Junction upgrade at Newcourt backed
Posted on: 14 March 2016
A £2.68million upgrade of A379 Sandy Park Junction, Newcourt, Exeter, has been approved by Devon County Council’s (DCC) ruling cabinet.
The work will include the widening of Sandy Park Way and traffic lights. The upgrade is vital to cope with expected development in the area.
It is planned that the area of Newcourt – east of the railway line up to the motorway – will be the location of 8.3 hectares of employment land and approximately 400 new homes.
This will put increased pressure on the existing junction and on other routes, including the narrow section under the railway and the road serving the A376 via Old Rydon Lane.
The existing junction is currently used to access the land to the east of the railway, including Sandy Park rugby ground, and David Lloyd leisure centre.
Currently this junction has a ‘left-in, left-out’ traffic system.
However this was always intended as an interim solution which would require upgrading with more development in the local area.
The proposals are for a junction upgrade to transform this to a full movement, signalised junction which would allow right turns in and out of the site.
To provide capacity for the traffic, the Sandy Park Way will be widened to three lanes, two right turning lanes and one left.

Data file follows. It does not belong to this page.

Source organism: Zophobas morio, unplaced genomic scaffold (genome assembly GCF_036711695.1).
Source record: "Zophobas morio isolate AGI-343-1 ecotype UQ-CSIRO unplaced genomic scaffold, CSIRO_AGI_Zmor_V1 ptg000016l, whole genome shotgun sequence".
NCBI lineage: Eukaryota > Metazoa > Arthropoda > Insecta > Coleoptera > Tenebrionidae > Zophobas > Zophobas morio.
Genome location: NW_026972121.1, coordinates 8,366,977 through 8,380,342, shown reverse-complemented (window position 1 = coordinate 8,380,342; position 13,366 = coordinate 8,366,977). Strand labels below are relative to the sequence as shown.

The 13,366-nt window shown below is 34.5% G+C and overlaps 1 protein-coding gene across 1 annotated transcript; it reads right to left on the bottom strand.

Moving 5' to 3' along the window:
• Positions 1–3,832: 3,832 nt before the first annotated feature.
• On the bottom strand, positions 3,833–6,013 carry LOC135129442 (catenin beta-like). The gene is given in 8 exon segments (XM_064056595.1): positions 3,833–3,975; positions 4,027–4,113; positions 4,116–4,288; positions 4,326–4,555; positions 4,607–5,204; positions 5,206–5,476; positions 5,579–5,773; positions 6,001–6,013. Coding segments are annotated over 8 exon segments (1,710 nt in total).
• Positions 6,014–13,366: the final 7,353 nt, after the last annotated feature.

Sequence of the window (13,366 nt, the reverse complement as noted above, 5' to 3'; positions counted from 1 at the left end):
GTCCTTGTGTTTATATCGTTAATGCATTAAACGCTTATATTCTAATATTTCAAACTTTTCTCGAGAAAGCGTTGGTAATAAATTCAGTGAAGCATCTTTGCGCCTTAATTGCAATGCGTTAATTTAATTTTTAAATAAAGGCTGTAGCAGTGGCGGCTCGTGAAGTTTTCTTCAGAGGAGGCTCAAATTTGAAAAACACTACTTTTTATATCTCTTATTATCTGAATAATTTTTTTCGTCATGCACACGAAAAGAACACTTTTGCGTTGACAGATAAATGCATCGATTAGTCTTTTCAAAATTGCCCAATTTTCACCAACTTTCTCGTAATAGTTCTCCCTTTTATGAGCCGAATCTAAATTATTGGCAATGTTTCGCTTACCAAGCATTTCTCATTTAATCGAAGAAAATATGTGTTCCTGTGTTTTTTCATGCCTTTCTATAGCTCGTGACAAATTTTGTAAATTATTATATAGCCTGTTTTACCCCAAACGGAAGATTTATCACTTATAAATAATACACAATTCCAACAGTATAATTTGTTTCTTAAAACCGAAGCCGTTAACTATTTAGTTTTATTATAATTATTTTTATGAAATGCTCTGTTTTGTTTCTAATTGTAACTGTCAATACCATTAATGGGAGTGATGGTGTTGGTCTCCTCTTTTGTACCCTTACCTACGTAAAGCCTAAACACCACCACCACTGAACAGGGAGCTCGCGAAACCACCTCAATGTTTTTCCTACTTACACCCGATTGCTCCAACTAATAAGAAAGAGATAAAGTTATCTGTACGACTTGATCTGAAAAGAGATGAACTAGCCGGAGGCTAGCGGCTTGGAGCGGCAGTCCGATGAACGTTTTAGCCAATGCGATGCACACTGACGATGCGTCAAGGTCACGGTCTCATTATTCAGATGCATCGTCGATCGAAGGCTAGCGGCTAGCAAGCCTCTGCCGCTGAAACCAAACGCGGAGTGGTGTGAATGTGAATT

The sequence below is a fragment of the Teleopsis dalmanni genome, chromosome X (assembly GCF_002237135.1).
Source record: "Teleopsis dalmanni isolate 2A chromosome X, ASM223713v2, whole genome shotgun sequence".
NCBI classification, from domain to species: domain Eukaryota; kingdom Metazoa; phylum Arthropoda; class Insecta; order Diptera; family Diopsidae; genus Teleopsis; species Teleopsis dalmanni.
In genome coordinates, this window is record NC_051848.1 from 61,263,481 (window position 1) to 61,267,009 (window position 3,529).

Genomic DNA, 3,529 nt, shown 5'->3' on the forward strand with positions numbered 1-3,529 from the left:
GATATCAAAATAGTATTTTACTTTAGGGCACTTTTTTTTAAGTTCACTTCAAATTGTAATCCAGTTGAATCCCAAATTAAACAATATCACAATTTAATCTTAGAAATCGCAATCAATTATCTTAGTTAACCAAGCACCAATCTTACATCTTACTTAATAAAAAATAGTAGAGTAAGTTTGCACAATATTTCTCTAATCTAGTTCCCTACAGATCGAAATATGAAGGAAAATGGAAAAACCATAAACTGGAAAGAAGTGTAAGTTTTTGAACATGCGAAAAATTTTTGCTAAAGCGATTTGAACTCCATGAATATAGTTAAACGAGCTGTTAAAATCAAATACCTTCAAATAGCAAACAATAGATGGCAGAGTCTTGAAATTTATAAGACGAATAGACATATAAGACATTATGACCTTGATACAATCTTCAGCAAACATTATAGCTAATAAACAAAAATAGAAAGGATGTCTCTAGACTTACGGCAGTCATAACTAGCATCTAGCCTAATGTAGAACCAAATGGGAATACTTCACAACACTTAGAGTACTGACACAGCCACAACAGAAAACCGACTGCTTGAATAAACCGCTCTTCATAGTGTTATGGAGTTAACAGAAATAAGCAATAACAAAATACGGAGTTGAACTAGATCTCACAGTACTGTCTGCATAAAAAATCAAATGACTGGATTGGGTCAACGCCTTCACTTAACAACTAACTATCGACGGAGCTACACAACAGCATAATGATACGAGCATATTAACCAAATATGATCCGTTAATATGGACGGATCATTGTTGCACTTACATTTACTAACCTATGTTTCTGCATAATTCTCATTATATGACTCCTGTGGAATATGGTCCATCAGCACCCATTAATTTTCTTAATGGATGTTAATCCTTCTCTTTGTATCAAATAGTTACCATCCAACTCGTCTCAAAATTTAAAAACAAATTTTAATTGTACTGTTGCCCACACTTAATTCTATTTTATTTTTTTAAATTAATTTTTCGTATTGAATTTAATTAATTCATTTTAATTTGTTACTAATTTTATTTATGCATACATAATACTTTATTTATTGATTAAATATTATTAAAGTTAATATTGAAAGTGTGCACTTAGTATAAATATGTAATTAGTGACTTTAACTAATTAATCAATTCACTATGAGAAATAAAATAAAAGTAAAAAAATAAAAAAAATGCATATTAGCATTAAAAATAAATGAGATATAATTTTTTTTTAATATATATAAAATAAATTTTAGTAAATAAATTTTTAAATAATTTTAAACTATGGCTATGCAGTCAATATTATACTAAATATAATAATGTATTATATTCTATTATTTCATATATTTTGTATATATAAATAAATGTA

An additional lane on the A379 westbound approach will also be built which will continue all the way to the existing Russell Way right turn lane.
The upgrade will remove U-turning traffic from M5 Junction 30 as well as reducing dangerous manoeuvres at the Newcourt Way and Russell Way junction.
Exeter City Council have confirmed £1,025,000 towards the scheme through their Community Infrastructure Levy, and the Local Enterprise Partnership (LEP) have also agreed a £1m contribution from the Government’s Growth Deal 1*.
The remaining £655,000 will be funded from the DfT’s Local Transport Plan grant allocation.
Councillor Andrew Leadbetter, DCC’s Cabinet Member for Economy with a special responsibility for Exeter and the local member for St Loyes & Topsham, said:
“I welcome this project. It will also take pressure off traffic especially on rugby match days and hopefully avoid the need for motorists to use other less suitable routes.
“Keeping the existing arrangement was considered but given the additional development proposed in the area, the local highway network would be put under considerable pressure with no improvement.
“A roundabout was also considered but given the unbalanced flows across all three arms, this would struggle to work operationally. Signals also allow the queue to be controlled and any potential queueing back reduced.”
Posted in: Business and Economy | Community